I’m not really obsessive about camera lenses or models. I think people get really bogged down by that stuff, and have to remember that photography is much more about seeing creatively and thinking creatively, then it is about technical details. You can take great photos with a phone—it’s a copout to say that you don’t have an advanced enough camera to become a photographer. ISO, shutter speed, aperture, white balance, and all of these elements are definitely important, but should certainly not intimidate a budding photographer. Beyond a pretty hopeless kids summer course in photography, I am a self-taught photographer and learned all of these things through experimenting. The best way to learn is to dive head in and to focus more on the way you are taking photos (angle, emotion, narrative, setting) and less on the settings the camera is on, or the type of camera it is. However, it is certainly valuable to understand how shutterspeed and all that jazz works in the long run, because it enables you to have even more creative control! It’s basically just broadening your toolbox and letting you manipulate shadows, blur, grain, etc, to further build your narrative.
5) How does Yale and/or the surrounding New Haven environs inspire your work (if they do at all)?
My photos tend to isolate the models from any recognizable locations, largely because it is in uprooting them from their daily lives that I am able to transform them and make them stand for something larger. Day to day, my models are schoolgirls, but in my photos they are strange and powerful creatures. They become thorned roses, winged women, crying King Midases, and a huge host of other characters that have come from my head. When removed from the context of their own lives, they leave their real identities behind—a photo of Saskia is less a photo of Saskia, and more a photo of whatever creature she is being for that concept. She is not sitting for a portrait. As a result, I don’t feel think New Haven really influences my work (at least on a conscious level)! I think Yale is both a help and a hindrance to my work. First off, I’m not an art or photo major, so my work is done independently. I’m a double major in English and French Literature because I feel it’s the best way to improve my photography—photos (and all art) are about stories. It doesn’t matter whether it’s told through images or words, and by studying the greatest stories ever told, I can better understand what makes a good story, and furthermore how one can execute a good story. The classes I take are constantly sparking new ideas in my mind, whether it be bioethics or literary analysis of science fiction or neuroscience or even Major English Poets! At the same time, there is always so much work to do that I never have as much time as I’d like for photos! But I suppose that’s how life is.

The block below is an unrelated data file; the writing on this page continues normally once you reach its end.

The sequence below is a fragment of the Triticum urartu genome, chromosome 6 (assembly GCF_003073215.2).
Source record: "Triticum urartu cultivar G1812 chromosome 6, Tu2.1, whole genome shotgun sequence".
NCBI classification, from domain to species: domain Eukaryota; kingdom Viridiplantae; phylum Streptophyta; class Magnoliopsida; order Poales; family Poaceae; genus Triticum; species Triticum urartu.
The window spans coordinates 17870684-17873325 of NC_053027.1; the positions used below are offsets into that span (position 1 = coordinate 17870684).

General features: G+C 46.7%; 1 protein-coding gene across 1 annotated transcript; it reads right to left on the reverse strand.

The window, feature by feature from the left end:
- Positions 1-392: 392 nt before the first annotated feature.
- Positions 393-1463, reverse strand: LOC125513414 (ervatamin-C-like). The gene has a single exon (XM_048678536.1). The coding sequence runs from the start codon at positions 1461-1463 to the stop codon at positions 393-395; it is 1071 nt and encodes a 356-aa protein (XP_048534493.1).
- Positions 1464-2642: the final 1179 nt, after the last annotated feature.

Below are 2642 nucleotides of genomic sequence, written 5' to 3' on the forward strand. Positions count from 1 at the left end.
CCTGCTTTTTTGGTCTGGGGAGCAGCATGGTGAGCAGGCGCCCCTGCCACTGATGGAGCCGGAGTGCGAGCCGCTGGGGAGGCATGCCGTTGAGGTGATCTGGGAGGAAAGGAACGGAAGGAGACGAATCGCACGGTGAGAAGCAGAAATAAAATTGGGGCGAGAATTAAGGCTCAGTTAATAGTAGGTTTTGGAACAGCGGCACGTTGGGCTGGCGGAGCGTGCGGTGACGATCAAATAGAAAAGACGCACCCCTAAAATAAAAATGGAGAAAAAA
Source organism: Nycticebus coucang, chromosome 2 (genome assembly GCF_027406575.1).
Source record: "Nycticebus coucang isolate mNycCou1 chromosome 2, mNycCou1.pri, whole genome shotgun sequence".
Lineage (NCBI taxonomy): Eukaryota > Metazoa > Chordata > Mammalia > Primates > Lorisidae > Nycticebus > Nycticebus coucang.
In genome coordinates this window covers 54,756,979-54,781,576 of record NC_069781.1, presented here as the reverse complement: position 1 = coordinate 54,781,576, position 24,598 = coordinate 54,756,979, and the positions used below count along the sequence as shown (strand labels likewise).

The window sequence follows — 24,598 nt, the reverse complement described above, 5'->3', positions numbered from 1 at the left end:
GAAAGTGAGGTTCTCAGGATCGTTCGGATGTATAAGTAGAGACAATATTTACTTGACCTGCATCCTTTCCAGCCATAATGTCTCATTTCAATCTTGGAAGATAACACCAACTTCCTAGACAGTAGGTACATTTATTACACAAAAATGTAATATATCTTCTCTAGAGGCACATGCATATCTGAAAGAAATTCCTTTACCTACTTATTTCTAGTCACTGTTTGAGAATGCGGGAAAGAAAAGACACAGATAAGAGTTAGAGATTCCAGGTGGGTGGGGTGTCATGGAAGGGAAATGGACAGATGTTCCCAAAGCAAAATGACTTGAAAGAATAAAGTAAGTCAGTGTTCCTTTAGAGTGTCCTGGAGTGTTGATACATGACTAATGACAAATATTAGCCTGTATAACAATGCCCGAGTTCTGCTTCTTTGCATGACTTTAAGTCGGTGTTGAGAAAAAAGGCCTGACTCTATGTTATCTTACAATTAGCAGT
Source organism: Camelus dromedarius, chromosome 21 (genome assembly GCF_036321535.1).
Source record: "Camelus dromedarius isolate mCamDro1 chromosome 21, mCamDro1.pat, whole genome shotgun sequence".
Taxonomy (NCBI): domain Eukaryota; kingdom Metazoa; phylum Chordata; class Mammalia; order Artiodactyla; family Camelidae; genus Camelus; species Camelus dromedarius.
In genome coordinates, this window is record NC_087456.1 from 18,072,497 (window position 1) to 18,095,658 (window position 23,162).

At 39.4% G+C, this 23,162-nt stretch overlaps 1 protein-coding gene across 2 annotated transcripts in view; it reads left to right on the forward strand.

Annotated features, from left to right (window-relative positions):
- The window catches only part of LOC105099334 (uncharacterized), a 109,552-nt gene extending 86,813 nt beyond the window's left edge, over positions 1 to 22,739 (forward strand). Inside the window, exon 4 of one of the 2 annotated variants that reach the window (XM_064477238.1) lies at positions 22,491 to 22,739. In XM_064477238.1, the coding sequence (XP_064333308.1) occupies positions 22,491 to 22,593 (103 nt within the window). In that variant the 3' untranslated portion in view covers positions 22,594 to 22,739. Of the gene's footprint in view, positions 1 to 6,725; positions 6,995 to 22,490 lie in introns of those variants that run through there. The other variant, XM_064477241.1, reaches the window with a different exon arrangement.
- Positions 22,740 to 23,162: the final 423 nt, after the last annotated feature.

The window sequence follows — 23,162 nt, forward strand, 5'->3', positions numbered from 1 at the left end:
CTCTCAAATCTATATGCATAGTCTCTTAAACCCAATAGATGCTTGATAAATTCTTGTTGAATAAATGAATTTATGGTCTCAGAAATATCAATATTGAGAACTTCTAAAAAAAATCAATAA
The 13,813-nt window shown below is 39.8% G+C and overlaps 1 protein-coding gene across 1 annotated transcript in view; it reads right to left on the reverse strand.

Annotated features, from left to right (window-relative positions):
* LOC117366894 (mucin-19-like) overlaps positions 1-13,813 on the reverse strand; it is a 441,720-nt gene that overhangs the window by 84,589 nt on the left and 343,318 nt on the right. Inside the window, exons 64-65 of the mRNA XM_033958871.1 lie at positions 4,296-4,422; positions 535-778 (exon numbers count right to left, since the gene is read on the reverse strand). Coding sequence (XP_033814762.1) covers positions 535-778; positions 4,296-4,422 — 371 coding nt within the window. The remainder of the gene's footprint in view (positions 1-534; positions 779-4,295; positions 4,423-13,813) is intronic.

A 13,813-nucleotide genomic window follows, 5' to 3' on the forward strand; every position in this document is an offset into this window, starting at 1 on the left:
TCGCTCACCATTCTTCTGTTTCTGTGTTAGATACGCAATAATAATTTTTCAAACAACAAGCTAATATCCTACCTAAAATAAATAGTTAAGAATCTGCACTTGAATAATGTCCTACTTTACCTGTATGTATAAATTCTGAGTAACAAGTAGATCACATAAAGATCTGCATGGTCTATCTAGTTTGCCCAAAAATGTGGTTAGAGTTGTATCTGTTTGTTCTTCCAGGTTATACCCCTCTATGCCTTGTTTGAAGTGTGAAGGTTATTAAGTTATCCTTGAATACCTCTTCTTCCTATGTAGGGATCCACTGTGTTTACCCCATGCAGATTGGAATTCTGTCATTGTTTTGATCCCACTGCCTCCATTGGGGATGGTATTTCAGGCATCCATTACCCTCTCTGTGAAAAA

6) What are your words of wisdom for someone venturing into photography?
- You’re right. You’ve gotten in on the secret—photography IS all it’s cracked up to be. It really IS as awesome and life-changing as it appears to be, so you should be over the moon that you’ve figured this out!
- Always try to say something when you take an image. Who needs another photo of a skinny girl in a cornfield? See photography for all of its potential—images can change the world, so take pictures that mean something, that tell a story or communicate a problem or asks a question.
- Get a Flickr. It’s like Facebook for photographers—you can comment, favorite, and follow other people, while maintaining a gallery of your own photos. I’ve had once since 8th grade and it’s like a diary to me, charting my growth as both a person and a photographer.
- Don’t get caught up imitating other popular photographers. Tim Walker and Ryan Mcginley and whoever else you may like…they already exist. There are so many people who can execute a good photo but have no originality, but why bother taking photos if you’re just copying someone else? What so often seems to happen is that photographers just look for inspiration from other photographers, and subsequently the same ideas get exhausted time and time again.
- The best way to stretch yourself as a photographer is to seek inspiration from other mediums. Find image ideas in books, current events, songs, science, anything! By looking for inspiration in mediums other than photography, you’re teaching yourself to formulate images on a much deeper level.